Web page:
Hi, I have some questions about this.
By the time the man with the camera had cut across
our neighbor’s yard, the twins were out of the trees
swingin low and Granny was onto the steps, the screen
door bammin soft and scratchy against her palms.
“We thought we’d get a shot or two of the house
and everything and then . . .”
“Good mornin,” Granny cut him off. And smiled
“Good mornin,” he said, head all down the way
Bingo does when you yell at him about the bones on
the kitchen fl oor. “Nice place you got here, aunty.
We thought we’d take a . . .”
“Did you?” said Granny with her eyebrows. Cathy
pulled up her socks and giggled.
“Nice things here,” said the man buzzin his camera
over the yard. The pecan barrels, the sled, me and
Cathy, the fl owers, the painted stones along the
driveway, the trees, the twins, the toolshed.
“I don’t know about the thing, the it, and the stuff,”
said Granny still talkin with her eyebrows. “Just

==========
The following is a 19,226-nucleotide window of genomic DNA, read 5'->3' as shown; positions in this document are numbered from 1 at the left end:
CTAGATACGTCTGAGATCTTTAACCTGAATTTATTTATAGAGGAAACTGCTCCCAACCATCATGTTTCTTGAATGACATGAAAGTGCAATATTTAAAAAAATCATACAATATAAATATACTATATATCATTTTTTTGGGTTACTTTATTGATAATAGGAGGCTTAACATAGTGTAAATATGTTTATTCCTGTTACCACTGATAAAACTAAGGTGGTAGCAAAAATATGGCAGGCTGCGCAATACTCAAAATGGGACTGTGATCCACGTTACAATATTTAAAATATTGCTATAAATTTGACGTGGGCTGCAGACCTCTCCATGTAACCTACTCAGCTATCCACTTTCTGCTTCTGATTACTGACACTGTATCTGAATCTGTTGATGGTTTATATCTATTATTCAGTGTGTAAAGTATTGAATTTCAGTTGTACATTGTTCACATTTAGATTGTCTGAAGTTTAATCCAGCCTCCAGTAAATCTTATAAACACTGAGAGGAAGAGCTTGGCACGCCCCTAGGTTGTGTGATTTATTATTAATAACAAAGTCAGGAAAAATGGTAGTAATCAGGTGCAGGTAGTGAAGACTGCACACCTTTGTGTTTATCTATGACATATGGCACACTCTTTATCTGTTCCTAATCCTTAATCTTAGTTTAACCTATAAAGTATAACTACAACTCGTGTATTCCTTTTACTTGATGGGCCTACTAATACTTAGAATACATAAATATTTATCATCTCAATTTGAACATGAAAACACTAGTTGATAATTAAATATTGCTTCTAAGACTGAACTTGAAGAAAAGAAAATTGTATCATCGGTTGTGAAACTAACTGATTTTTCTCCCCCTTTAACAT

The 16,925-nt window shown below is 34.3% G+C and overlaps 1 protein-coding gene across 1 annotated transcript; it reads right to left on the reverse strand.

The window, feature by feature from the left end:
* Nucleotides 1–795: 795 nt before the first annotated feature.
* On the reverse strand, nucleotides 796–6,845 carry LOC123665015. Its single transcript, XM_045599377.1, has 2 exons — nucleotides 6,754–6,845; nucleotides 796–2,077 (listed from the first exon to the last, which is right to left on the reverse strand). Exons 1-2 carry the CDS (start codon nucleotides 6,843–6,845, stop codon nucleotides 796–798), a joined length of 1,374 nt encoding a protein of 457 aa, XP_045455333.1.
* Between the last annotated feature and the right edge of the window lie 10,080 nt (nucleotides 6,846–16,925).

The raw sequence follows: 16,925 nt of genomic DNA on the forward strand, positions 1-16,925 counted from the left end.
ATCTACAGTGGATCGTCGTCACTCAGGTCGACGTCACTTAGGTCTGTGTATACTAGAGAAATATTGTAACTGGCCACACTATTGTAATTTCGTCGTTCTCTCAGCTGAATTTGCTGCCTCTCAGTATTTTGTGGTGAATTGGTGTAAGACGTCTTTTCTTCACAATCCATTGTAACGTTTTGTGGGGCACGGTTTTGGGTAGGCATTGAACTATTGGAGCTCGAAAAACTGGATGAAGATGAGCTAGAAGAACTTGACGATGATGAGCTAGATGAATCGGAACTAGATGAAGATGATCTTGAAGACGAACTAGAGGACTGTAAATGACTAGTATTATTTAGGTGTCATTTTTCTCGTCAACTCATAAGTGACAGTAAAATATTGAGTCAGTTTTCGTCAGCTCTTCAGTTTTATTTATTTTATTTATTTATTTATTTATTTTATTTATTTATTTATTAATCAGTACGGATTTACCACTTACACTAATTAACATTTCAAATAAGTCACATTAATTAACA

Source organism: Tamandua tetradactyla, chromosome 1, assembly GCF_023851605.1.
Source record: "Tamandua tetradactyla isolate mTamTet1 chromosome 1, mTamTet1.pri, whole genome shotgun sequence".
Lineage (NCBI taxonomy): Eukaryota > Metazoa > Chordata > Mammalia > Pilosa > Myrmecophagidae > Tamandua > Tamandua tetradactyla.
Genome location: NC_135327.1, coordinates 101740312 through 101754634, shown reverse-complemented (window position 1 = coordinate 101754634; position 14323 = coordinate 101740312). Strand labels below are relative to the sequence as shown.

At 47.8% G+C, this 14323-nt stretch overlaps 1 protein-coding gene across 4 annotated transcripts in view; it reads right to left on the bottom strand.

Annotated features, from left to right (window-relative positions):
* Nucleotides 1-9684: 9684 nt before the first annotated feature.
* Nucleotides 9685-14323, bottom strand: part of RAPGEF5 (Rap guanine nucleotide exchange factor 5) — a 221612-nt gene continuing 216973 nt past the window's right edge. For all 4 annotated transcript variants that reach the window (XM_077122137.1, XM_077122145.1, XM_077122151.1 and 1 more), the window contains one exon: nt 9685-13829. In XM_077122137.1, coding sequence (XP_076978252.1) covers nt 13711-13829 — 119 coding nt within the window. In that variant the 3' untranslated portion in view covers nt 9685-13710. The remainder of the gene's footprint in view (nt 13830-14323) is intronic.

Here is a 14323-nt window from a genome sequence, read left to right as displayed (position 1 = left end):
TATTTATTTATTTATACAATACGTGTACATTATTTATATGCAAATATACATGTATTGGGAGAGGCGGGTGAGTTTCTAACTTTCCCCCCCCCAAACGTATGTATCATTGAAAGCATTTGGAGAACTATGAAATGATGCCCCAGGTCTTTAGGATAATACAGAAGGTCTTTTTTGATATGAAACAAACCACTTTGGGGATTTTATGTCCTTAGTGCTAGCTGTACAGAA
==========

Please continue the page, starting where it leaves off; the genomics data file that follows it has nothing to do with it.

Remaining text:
people here is what I tend to consider.”
Camera man stopped buzzin. Cathy giggled into
“Mornin, ladies,” a new man said. He had come up
behind us when we weren’t lookin. “And gents,”
discoverin the twins givin him a nasty look. “We’re
fi lmin for the county,” he said with a smile. “Mind if
we shoot a bit around here?”
“I do indeed,” said Granny with no smile.
Smilin man was smiling up a storm. So was Cathy.
But he didn’t seem to have another word to say, so he
and the camera man backed on out the yard, but you
could hear the camera buzzin still.
“Suppose you just shut that machine off,” said
Granny real low through her teeth and took a step
down off the porch and then another.
“Now, aunty,” Camera said pointin the thing
straight at her.
“Your mama and I are not related.”